There's no doubt that the start of the 2023 growing season was challenging across the country, with the wettest March in 40 years being followed by the wettest start to April in the last five. As we headed into May, ambient temperatures were still slow to rise, so I think many would agree that conditions were less than ideal this spring.
While we may be entering the height of summer now, severe downpours back in late May impacted some regions and many areas of land were again waterlogged. Soils have struggled as a result and unsurprisingly, getting jobs done in the 'ideal window' was difficult for many - especially if trying to avoid causing any damage. The coin eventually flipped, with several regions going on to face drought conditions. Although some areas have since received rain, soil conditions remain less than preferable across the country.
As growers review their cropping plans with all of this in mind, I've been supporting them on a near weekly basis to ensure they reflect current conditions. At present and as we've seen in other seasons, spring and summer cropping opportunities remain unpredictable, so if some bare land is looking a likely scenario for your farm, you may want to think about the best approach and how to get the most from it.
With an increased focus on the Sustainable Farming Incentive (SFI) in England, which is set to replace the Basic Payment Scheme (BPS), it's worth exploring some of the land-use opportunities associated with the actions that are being launched in 2023 and the options that sit within it. Some can work really well alongside the wider farm rotation, contribute important environmental benefits and open up additional revenue streams.
The SFI payments due to be released later this year will match Countryside Stewardship rates and will be available for 'field scale' activities – for example, winter bird food (AB9) plots paying £732.00/ha or Pollen and Nectar paying £614.00/ha.
Another option could be to consider a summer cover crop as they can be quick to establish and offer large returns over a short period of time. Cover crops thrive over the summer period by using the warm conditions to produce large amounts of biomass. Nitrogen fixing species are particularly active over summer too due to the warm soil conditions, giving a real opportunity to boost your soil fertility.
The Kings Summer Legume Mix is one of our 'top picks' for summer cover this year and it has the following benefits:
For those of you who are in Scotland and have an Ecological Focus Area fallow land (EFAFAL) agreement, you can establish a wildflower or wild bird seed mix during the fallow period. I recommend our Annual Pollen and Nectar Mix which offers a pollinator habitat, soil improvement benefits and potential nitrogen fixation from the clover in the mix.
Find out more about these mixes in the 2023 Kings Catalogue.
Digital solutions such as satellite imagery, maps and scouting tools can help you measure the condition and overall performance of your land so that, in situations where it may be left bare or even where conditions/position mean it isn't viable for commercial crops, you can plan more appropriate options. For example, you may discover some land perfect for a summer cover crop.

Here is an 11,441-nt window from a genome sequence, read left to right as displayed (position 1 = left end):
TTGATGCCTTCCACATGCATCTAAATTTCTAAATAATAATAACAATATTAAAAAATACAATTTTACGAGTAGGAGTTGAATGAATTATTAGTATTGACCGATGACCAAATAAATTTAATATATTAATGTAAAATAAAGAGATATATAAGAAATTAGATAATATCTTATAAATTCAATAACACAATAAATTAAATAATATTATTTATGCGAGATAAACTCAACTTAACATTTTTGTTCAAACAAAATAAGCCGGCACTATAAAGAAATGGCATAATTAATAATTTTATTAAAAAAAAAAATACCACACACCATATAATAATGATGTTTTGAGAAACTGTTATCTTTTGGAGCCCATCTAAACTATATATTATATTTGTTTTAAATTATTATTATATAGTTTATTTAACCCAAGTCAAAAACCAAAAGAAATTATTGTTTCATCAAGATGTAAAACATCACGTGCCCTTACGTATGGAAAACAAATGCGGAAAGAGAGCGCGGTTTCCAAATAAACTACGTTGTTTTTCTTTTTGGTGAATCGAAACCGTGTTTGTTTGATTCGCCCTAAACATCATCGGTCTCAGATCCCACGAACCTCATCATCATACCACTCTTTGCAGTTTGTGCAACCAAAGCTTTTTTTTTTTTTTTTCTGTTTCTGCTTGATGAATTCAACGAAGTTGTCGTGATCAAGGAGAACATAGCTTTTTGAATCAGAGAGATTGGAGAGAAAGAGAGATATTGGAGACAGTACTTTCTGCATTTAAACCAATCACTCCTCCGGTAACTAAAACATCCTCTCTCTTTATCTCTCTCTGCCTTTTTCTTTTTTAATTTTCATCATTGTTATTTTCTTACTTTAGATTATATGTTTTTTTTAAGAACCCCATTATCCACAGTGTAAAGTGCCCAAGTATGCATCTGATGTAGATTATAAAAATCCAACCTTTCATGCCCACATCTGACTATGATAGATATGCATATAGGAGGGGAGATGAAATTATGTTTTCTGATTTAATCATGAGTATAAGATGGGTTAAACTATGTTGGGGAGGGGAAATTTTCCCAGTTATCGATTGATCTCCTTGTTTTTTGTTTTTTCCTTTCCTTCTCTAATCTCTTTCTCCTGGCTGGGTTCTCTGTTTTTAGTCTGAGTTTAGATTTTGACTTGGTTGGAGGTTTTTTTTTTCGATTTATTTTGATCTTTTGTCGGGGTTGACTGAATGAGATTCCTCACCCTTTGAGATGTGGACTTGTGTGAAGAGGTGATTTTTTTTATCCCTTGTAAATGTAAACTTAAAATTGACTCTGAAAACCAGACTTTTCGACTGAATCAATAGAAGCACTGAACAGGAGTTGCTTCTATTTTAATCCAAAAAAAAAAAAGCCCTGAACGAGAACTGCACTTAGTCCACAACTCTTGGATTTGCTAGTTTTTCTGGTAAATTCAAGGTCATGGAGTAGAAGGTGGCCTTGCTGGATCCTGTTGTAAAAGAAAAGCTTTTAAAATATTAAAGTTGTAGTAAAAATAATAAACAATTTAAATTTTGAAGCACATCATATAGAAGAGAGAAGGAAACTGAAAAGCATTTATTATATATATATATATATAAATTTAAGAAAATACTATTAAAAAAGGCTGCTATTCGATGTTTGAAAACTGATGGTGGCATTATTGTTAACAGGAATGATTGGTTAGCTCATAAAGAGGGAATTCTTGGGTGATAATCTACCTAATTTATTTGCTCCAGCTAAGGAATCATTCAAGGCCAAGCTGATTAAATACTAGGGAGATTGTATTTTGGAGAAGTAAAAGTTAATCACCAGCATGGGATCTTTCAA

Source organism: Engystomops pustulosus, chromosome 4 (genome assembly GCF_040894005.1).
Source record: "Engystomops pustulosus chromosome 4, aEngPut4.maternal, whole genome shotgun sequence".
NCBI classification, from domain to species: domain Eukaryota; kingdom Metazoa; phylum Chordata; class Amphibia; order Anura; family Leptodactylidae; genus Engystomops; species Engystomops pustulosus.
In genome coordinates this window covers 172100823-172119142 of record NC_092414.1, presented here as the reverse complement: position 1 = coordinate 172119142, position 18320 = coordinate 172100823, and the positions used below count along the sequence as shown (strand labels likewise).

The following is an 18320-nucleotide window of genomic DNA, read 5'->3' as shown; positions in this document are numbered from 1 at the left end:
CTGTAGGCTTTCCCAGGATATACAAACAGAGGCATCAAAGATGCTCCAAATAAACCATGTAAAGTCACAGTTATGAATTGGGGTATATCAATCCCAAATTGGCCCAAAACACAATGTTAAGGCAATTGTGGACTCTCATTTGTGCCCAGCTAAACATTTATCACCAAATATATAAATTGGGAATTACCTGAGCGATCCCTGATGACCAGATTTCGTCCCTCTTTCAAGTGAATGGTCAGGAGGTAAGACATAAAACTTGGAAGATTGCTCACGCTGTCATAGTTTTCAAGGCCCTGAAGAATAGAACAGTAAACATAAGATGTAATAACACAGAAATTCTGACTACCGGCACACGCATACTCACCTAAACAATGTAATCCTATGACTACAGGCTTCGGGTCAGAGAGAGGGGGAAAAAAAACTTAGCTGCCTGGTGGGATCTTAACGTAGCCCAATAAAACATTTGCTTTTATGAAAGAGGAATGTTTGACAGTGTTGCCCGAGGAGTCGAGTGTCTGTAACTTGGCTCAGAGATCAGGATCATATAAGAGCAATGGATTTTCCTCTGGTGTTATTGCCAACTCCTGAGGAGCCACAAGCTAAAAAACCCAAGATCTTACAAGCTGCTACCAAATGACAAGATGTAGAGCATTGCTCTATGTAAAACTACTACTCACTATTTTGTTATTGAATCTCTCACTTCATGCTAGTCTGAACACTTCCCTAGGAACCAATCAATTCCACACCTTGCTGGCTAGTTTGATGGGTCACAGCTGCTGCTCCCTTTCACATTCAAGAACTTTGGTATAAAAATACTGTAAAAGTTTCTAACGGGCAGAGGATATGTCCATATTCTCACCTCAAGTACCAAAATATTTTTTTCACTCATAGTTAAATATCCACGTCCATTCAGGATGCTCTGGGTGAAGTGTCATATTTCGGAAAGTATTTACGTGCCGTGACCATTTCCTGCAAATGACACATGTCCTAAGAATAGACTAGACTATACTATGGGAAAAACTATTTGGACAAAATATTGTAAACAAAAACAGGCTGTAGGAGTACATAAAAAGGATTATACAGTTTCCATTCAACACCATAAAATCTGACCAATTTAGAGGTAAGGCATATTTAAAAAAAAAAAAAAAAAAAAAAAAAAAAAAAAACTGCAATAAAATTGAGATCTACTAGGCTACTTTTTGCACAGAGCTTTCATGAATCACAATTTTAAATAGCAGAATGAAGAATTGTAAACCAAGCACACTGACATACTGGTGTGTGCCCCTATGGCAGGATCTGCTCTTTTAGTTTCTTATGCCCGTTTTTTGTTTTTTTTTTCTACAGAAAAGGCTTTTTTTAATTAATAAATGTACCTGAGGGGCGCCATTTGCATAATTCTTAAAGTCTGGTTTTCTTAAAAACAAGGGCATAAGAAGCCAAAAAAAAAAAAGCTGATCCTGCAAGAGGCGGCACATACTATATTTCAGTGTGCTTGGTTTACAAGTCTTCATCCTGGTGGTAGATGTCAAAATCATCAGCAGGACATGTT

Frontier has a broad offer of digital tools available in its MyFarm platform, all of which can provide some really useful insights. For example, by using the MySOYL mobile app you can use its scouting technology to physically map features and points of interest in a field as well as across the whole farm. Soil nutrient maps, for example, could provide a good indication as to whether or not bare land would benefit from cover crops or nitrogen fixing plant species.
The technology doesn't stop there; all of this information can be linked to the MySOYL desktop application and its environment manager tool, with all members of your team able to access the data and insights to aid collaborative decision-making.
Once you have decided on some ideas, your Kings, SOYL or Frontier contact could introduce you to MyFarm analytics. This helps you benchmark crop production costs and could highlight any financial opportunities across the farm that may be lying undiscovered.
As with farming, gamekeepers and game managers have faced many challenges in the industry, from the impact of the pandemic to proposed policy changes and avian flu.
However, when looking at cropping opportunities for bare land, considerations around game management remain an important priority for some landowners.
If you're in England and considering shoot or conservation areas in place of bare land, it's worth exploring some of the opportunities associated with the SFI and Stewardship. Some of the actions and options available as part of these schemes could bring in additional revenue to both the farming and sporting sides of your business, whilst also providing for biodiversity.
With many factors at play to influence and change decisions linked to bare land, it's important to consistently review the situation you are in and take sound advice. By following the guidance I've outlined in this blog or seeking support from your advisor, you may discover opportunities that could be of great benefit to your farm business.
If you'd like more support with your cropping plans, please get in touch with your Frontier, SOYL or Kings advisor. Alternatively, you can get in touch.
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